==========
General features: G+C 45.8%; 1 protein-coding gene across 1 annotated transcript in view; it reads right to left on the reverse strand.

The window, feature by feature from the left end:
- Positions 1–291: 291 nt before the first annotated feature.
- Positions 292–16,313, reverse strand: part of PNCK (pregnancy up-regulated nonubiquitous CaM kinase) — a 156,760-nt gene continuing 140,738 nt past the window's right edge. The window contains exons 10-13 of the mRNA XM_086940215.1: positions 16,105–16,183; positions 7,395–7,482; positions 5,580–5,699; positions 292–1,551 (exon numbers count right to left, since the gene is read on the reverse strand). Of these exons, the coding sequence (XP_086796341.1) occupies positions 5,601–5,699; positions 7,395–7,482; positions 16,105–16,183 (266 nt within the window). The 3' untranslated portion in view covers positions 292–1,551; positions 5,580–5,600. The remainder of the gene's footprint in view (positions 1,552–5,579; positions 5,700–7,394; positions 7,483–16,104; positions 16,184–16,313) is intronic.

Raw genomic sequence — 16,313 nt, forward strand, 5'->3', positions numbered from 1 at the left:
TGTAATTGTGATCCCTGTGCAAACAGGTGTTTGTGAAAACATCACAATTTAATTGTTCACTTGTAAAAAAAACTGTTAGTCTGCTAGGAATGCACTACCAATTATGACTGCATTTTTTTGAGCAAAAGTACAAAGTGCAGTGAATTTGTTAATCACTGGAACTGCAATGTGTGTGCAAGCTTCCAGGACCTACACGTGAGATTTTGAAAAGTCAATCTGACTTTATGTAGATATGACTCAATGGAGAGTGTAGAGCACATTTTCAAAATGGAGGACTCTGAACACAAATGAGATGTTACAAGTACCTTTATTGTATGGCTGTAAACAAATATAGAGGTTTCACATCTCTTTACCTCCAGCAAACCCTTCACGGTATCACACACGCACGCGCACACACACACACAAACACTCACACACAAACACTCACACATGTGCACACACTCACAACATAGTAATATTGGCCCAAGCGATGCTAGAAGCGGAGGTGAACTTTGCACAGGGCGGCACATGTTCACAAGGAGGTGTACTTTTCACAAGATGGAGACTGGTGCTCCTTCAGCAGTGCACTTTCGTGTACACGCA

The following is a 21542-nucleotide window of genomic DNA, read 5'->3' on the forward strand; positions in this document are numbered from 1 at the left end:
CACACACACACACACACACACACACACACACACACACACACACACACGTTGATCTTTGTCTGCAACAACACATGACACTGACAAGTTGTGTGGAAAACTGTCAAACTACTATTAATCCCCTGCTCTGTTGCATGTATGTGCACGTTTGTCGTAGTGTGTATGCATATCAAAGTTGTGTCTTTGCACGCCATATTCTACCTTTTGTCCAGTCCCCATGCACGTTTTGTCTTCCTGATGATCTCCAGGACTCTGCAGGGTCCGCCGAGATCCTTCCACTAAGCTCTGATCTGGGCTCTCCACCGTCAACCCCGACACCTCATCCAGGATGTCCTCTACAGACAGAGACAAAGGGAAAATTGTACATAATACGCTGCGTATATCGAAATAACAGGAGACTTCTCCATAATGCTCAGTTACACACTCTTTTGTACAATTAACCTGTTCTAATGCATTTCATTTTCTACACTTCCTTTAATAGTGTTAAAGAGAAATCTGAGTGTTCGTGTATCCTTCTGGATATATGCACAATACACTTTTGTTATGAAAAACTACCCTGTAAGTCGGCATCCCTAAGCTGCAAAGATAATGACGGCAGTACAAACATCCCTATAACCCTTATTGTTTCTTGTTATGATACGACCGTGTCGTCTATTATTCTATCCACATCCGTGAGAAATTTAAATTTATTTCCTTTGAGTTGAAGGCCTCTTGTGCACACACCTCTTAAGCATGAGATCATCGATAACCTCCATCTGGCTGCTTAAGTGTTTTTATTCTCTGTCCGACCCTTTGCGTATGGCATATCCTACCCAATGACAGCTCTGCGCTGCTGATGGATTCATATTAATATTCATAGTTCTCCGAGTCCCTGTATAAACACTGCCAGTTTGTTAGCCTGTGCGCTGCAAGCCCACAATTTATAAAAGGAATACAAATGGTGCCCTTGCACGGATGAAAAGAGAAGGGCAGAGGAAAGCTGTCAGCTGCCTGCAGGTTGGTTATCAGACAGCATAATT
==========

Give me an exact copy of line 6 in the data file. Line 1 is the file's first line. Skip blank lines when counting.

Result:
TGTAATTGTGATCCCTGTGCAAACAGGTGTTTGTGAAAACATCACAATTTAATTGTTCACTTGTAAAAAAAACTGTTAGTCTGCTAGGAATGCACTACCAATTATGACTGCATTTTTTTGAGCAAAAGTACAAAGTGCAGTGAATTTGTTAATCACTGGAACTGCAATGTGTGTGCAAGCTTCCAGGACCTACACGTGAGATTTTGAAAAGTCAATCTGACTTTATGTAGATATGACTCAATGGAGAGTGTAGAGCACATTTTCAAAATGGAGGACTCTGAACACAAATGAGATGTTACAAGTACCTTTATTGTATGGCTGTAAACAAATATAGAGGTTTCACATCTCTTTACCTCCAGCAAACCCTTCACGGTATCACACACGCACGCGCACACACACACACAAACACTCACACACAAACACTCACACATGTGCACACACTCACAACATAGTAATATTGGCCCAAGCGATGCTAGAAGCGGAGGTGAACTTTGCACAGGGCGGCACATGTTCACAAGGAGGTGTACTTTTCACAAGATGGAGACTGGTGCTCCTTCAGCAGTGCACTTTCGTGTACACGCA